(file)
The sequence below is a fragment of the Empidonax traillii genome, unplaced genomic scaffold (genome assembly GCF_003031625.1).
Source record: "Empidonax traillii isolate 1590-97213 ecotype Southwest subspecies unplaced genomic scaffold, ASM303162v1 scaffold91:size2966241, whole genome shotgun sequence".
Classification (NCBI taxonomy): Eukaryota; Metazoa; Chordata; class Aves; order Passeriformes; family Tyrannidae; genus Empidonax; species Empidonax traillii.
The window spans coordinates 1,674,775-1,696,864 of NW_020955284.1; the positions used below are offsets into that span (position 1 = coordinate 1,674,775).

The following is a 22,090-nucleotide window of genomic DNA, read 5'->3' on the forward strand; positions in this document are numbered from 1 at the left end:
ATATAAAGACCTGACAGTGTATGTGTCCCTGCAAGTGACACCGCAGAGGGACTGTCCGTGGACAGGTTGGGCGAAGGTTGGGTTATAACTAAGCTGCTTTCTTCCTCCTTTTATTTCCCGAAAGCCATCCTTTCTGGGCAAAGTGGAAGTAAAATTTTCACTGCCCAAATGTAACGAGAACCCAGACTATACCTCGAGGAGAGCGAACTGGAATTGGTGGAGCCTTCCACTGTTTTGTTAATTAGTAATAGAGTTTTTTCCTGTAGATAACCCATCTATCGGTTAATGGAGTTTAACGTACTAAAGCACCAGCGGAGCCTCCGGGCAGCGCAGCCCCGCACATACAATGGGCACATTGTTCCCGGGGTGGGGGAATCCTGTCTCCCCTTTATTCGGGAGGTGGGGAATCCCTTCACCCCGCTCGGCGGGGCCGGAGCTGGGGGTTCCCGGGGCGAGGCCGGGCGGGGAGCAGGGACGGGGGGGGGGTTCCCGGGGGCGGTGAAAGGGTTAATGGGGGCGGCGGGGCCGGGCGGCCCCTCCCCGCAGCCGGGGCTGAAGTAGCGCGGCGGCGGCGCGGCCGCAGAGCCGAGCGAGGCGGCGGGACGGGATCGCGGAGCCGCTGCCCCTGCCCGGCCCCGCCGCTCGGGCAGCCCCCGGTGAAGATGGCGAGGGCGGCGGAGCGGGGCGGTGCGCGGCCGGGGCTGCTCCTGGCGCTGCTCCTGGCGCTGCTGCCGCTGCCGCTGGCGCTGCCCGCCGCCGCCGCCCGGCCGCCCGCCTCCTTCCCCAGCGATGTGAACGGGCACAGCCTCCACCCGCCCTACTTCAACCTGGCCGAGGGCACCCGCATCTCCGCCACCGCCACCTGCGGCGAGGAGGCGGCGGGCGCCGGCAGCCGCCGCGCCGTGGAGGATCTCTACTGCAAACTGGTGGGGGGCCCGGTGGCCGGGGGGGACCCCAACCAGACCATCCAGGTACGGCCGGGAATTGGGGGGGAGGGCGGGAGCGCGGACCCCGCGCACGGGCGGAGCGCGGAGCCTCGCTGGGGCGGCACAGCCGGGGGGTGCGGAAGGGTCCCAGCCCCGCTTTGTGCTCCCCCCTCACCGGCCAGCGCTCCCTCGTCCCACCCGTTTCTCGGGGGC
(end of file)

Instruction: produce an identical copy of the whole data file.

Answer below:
The sequence below is a fragment of the Empidonax traillii genome, unplaced genomic scaffold (genome assembly GCF_003031625.1).
Source record: "Empidonax traillii isolate 1590-97213 ecotype Southwest subspecies unplaced genomic scaffold, ASM303162v1 scaffold91:size2966241, whole genome shotgun sequence".
Classification (NCBI taxonomy): Eukaryota; Metazoa; Chordata; class Aves; order Passeriformes; family Tyrannidae; genus Empidonax; species Empidonax traillii.
The window spans coordinates 1,674,775-1,696,864 of NW_020955284.1; the positions used below are offsets into that span (position 1 = coordinate 1,674,775).

The following is a 22,090-nucleotide window of genomic DNA, read 5'->3' on the forward strand; positions in this document are numbered from 1 at the left end:
ATATAAAGACCTGACAGTGTATGTGTCCCTGCAAGTGACACCGCAGAGGGACTGTCCGTGGACAGGTTGGGCGAAGGTTGGGTTATAACTAAGCTGCTTTCTTCCTCCTTTTATTTCCCGAAAGCCATCCTTTCTGGGCAAAGTGGAAGTAAAATTTTCACTGCCCAAATGTAACGAGAACCCAGACTATACCTCGAGGAGAGCGAACTGGAATTGGTGGAGCCTTCCACTGTTTTGTTAATTAGTAATAGAGTTTTTTCCTGTAGATAACCCATCTATCGGTTAATGGAGTTTAACGTACTAAAGCACCAGCGGAGCCTCCGGGCAGCGCAGCCCCGCACATACAATGGGCACATTGTTCCCGGGGTGGGGGAATCCTGTCTCCCCTTTATTCGGGAGGTGGGGAATCCCTTCACCCCGCTCGGCGGGGCCGGAGCTGGGGGTTCCCGGGGCGAGGCCGGGCGGGGAGCAGGGACGGGGGGGGGGTTCCCGGGGGCGGTGAAAGGGTTAATGGGGGCGGCGGGGCCGGGCGGCCCCTCCCCGCAGCCGGGGCTGAAGTAGCGCGGCGGCGGCGCGGCCGCAGAGCCGAGCGAGGCGGCGGGACGGGATCGCGGAGCCGCTGCCCCTGCCCGGCCCCGCCGCTCGGGCAGCCCCCGGTGAAGATGGCGAGGGCGGCGGAGCGGGGCGGTGCGCGGCCGGGGCTGCTCCTGGCGCTGCTCCTGGCGCTGCTGCCGCTGCCGCTGGCGCTGCCCGCCGCCGCCGCCCGGCCGCCCGCCTCCTTCCCCAGCGATGTGAACGGGCACAGCCTCCACCCGCCCTACTTCAACCTGGCCGAGGGCACCCGCATCTCCGCCACCGCCACCTGCGGCGAGGAGGCGGCGGGCGCCGGCAGCCGCCGCGCCGTGGAGGATCTCTACTGCAAACTGGTGGGGGGCCCGGTGGCCGGGGGGGACCCCAACCAGACCATCCAGGTACGGCCGGGAATTGGGGGGGAGGGCGGGAGCGCGGACCCCGCGCACGGGCGGAGCGCGGAGCCTCGCTGGGGCGGCACAGCCGGGGGGTGCGGAAGGGTCCCAGCCCCGCTTTGTGCTCCCCCCTCACCGGCCAGCGCTCCCTCGTCCCACCCGTTTCTCGGGGGC